3. christine says:

    I am like that every where but at work. My shield (register) makes it so i can talk to anyone. My kids will talk to almost anyone who will talk to them.

  4. KTJohnson says:

    I groaned as I read this because this question comes to us a lot! As a former public school teacher turned homeschool mom, I have thought a lot about this topic of socialization. Let me point out a few things that the typical child in a public school setting has: (I am NOT saying that this is the only way classrooms operate, but you would be surprised at how much of this is done.) 1.) He/she is told to sit down and be quiet as soon as entering the classroom and is told to remain quiet most of the day. By the way, what are you told when walking in line down the hallway? Remember hips and lips? “Put your finger on your lip and your hand on your hip.” Ugh. 2.) The only time for interacting freely with classmates is usually lunch, as long as he/she doesn’t receive the punishment of “Silent Lunch” due to behavior problems earlier that morning. 3.) The other time of socializing while at public school might be at recess as long as the child isn’t refused playground time and made to walk laps silently due to more behavior problems. 4.) Think you want your child to be “socialized” on the school bus? Think again! Most parents cringe at what their children share with them that was overheard on the school bus ride to and from school. 5.) When in the real world are people ever going to be placed in a room with only peers of their age and made to work together? In the real world, you must work alongside people of all ages, ethnicities, etc. The public school classroom is not the only place socialization can and will occur. What about church, sports, clubs? Most homeschoolers are highly involved in so many of these wonderful opportunities that they are far more “socialized” and they have had to learn how to work with siblings of different ages, as well as had many more opportunities to talk, discuss, and share their ideas with their families. Thanks for posting this and I hope I’ve shared with you what a glimpse into the public school classroom setting is really like when others question you about how you are going to provide “socialization” for your kids.

  5. Jennifer McGarry says:

    I wrote about the same thing recently…as it turns out, homeschooled children are better socialized than their non-homeschooled peers!

    http://modernhomeschoolblog.wordpress.com/2013/09/02/staying-home-and-being-social/

  6. I love this! We’ve come across our fair share of comments and questions about socializing! I wonder if this question is usually a form of defensiveness rather than a genuine question… Like others have said, we have no problem with socialization with all the different activities our kids are in. On the flip side, I am amazed at this question in that I didn’t realize the goal of sending your child to school was to socialize! I thought it was to learn. :) I believe anything counter cultural will bring with it many comments, negativity and possibly even disapproval….I mean look at Jesus….countercultural and people killed Him for it! In some ways I take it as a bit of a compliment, because the truth is I DON’t want to be like the world and if people take notice of that then…great! :)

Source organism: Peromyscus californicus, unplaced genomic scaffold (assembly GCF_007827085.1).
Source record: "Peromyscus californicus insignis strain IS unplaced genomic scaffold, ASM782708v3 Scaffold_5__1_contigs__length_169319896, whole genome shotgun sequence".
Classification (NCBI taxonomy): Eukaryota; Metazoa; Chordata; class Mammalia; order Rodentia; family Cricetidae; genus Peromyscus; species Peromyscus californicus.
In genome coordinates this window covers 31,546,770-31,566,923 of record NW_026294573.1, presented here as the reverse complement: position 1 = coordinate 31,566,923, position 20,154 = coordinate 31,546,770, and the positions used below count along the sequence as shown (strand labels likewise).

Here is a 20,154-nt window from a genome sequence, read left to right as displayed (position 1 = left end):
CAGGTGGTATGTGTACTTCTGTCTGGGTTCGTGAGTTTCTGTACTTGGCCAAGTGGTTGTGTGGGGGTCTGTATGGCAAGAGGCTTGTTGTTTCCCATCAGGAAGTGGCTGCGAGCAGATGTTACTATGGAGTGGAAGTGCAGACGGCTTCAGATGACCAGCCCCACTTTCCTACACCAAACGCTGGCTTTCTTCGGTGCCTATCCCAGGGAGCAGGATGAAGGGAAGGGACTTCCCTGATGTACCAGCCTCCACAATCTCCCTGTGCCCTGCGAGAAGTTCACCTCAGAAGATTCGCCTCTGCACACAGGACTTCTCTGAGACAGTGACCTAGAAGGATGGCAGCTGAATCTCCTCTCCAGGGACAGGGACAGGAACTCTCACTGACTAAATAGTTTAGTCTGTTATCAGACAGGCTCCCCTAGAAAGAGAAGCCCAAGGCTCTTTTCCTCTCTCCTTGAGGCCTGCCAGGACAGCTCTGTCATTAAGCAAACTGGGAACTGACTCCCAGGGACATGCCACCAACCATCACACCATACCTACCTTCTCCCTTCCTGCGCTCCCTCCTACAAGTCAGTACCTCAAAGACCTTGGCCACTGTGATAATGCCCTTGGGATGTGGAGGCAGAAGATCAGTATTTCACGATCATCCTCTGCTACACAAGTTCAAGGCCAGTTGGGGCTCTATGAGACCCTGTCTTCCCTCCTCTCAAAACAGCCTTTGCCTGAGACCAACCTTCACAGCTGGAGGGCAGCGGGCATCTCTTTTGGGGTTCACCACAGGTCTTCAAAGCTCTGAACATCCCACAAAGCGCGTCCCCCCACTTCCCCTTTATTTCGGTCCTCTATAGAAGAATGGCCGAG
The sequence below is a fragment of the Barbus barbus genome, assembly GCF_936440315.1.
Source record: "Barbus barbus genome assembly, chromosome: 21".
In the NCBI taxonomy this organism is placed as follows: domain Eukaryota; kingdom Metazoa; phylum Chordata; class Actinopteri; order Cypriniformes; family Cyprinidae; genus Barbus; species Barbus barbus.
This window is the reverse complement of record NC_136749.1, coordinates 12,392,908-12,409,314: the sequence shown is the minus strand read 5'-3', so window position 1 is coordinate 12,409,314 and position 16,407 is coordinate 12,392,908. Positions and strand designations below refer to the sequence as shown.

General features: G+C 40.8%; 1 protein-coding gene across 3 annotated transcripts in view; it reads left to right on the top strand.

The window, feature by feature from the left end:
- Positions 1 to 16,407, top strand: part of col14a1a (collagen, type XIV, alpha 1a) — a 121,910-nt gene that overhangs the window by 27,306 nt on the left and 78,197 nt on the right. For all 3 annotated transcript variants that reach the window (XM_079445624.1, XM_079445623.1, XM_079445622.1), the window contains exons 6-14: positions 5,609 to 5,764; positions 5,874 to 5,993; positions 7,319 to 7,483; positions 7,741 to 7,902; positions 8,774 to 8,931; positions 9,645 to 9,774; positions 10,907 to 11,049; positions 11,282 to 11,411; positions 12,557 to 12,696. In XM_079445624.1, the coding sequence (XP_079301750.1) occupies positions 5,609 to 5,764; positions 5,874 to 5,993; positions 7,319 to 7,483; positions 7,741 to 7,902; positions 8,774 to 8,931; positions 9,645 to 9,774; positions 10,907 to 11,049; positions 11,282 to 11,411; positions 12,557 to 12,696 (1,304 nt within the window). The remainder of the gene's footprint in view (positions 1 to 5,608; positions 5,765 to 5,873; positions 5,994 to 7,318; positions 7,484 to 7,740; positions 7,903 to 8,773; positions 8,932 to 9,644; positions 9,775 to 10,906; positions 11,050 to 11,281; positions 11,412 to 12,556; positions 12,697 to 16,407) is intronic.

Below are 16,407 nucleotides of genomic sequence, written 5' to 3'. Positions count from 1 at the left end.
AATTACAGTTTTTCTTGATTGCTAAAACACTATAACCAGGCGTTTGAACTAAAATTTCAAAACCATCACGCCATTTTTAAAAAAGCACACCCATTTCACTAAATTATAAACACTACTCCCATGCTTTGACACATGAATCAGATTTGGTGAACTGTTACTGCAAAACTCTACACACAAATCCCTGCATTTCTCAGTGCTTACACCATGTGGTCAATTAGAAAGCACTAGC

7. I am homeschool three of our children and this was one of the questions most people asked in the beginning. I pointed out real socialization didn’t happen in schools anyway. In school they aren’t supposed to be socializing during class, that interrupts the education process. I pointed out that during lunch they must sit with their own class and are expected to eat quietly. So during lunch they are almost put into a situation where they have to socialize with people they would never choose to socialize with. We pulled our 11 and 12 year old out of public school mid-year last year. We did this due to severe bullying. I’ve pointed out to people that I don’t want my kids to be forced to socialize with those that mean them harm. Yes, our kids need to learn how to handle themselves in tough situations, but I will not force my kids to hang out with someone they are afraid of. How many of us adults would continue to socialize with someone we fear? I don’t think the message of deal with it is correct in that situation. The social skills they learn in school at their ages is not always appropriate and most time not even close. I choose to socialize my children in other ways. My older two just joined the Civil Air Patrol where they socialize and will get more real-life social situations than any school with provide. They even learn how to handle interview situations, which prepares the for a world that it is tough to land a job. My kids go to the Y and swim and meat other kids. My kids will volunteer for different things in our community. My kids go to church with other kids. To me the “socialization” question is just something that comes up because people really don’t know how to grasp that we as parents have a choice in raising our kids. My kids also get complimented for their behavior in public. I tell people that God gave my husband and me a huge responsibility in giving us our kids to take care of and we don’t take that responsibility lightly.